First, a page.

Glancing at his silent, former lover, Takao frowned a bit.  “I don’t know if you know how to ride one of these.”  He said, looking down at his motorcycle.  “And I don’t have a spare helmet.”

            “I do, and I don’t need one.”  Kai replied.  “You wear it.”

            Takao shrugged and strapped the helmet on his head, then walked the bike out of its parking spot before climbing on.  Kai got on behind him, sliding forward until he was spooning Takao’s body from behind, and slipped his arms around Takao to hold on – under the leather jacket.  At first, the younger man stiffened.  It was too familiar and intimate to be nestled into the curve of Kai’s body like that.

            But the truth was that despite still being very mad at Kai, he still wanted him, maybe even loved him.  He’d been harbouring secret hopes that he’d find Kai again someday, after all.  But he said nothing, silently accepting the closeness and starting up the bike.  They rode out of the parking lot and started out through the still busy London streets, Kai occasionally pointing Takao in the right direction.  Otherwise, both were grateful that for the length of the ride they didn’t have to talk to each other.  They had a chance to think about all the things they wanted to say and all the things that needed to be said.

            Finally, Kai signalled to Takao to pull over and stop.  They got off the motorcycle, and Takao secured it, then let Kai lead him into the building – an office complex that bore the Hiwatari Enterprises insignia on the side of it high, high up, and emblazoned on the rotating glass doors.

            They passed by the night watchmen’s desk, and Kai gave the two men in security uniforms a brief nod.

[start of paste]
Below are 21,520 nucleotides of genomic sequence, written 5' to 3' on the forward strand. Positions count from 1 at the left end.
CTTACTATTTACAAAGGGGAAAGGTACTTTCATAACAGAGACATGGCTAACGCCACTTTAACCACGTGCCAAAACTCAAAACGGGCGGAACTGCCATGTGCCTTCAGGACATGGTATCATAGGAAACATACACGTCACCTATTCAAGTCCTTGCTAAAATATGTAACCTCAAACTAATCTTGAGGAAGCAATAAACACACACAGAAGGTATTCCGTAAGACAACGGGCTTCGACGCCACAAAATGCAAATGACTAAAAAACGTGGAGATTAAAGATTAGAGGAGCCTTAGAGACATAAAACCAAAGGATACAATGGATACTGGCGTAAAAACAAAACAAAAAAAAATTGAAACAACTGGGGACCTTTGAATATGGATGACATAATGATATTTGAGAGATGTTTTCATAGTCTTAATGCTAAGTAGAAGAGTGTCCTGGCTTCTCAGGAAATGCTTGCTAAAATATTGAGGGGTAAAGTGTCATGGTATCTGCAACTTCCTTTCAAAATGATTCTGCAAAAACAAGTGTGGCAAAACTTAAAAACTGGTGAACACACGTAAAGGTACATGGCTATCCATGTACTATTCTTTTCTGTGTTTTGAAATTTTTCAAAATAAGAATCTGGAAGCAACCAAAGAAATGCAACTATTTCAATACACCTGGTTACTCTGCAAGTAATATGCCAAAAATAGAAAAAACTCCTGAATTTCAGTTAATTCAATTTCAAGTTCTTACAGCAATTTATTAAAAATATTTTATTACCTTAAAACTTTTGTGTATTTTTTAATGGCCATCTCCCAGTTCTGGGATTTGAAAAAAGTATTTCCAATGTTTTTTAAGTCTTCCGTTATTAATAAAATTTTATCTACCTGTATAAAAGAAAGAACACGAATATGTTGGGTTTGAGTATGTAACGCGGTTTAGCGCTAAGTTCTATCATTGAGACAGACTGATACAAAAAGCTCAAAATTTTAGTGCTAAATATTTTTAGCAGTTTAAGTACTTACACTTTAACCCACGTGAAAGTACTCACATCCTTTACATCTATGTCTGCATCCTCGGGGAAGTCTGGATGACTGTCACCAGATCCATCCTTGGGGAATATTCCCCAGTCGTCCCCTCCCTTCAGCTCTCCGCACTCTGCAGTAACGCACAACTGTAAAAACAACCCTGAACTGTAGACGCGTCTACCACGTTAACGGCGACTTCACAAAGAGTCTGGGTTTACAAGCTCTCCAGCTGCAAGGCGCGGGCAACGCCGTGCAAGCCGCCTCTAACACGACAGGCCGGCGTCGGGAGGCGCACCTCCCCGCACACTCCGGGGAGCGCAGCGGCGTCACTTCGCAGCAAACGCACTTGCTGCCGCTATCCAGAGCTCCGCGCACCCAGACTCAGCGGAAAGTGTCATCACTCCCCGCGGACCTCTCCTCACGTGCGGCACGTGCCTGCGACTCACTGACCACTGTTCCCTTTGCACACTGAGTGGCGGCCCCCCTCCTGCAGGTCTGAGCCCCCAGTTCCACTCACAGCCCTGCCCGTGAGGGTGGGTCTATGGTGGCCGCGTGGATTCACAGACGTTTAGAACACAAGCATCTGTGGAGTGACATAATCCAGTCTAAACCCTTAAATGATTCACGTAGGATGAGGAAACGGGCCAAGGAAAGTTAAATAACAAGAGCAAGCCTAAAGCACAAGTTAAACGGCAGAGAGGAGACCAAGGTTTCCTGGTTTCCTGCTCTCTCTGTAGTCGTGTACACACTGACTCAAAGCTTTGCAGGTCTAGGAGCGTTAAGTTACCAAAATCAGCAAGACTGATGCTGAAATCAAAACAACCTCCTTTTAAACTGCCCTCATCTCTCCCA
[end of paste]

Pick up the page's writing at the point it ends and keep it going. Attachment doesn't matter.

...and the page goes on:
“Mr. Hiwatari, sir?”  One of them spoke up, standing and waiting for Kai to come back over.

            “Problems, William?”  Kai addressed him by name, turning to return to the desk.

            “No, sir.  Everything’s been quiet as a churchyard.  But you had three phone messages while you were out.”

            Kai raised an eyebrow and accepted the three blue pieces of paper William handed over.  “Thank you.”  He said, scanning them briefly.  He scowled when he saw that one was from Tala.  “Oh, shit…I forgot about Tala.”  Kai sighed.  “I don’t know when he’ll come back but you know him, right?”

            “Yes, sir.  We’ll buzz him in when he returns.”  The other guard (Charles, by his nametag) assured their boss.

            “Good.  Have a good evening, then, gentlemen.”  Kai went back to the elevators where Takao was waiting and pushed the button for the executive elevator.

            “Tala?”  Takao asked in as mild a voice as he could muster.  Kai gave him an interested side-glance as they stepped inside the elevator.

            “Why, Takao…you sound jealous.”  He smirked, somehow feeling much happier for that.  If Takao’d been jealous, then he couldn’t be so angry with Kai that there was no chance left to be together again.

            Takao looked away, scowling at himself.  “Should I be?”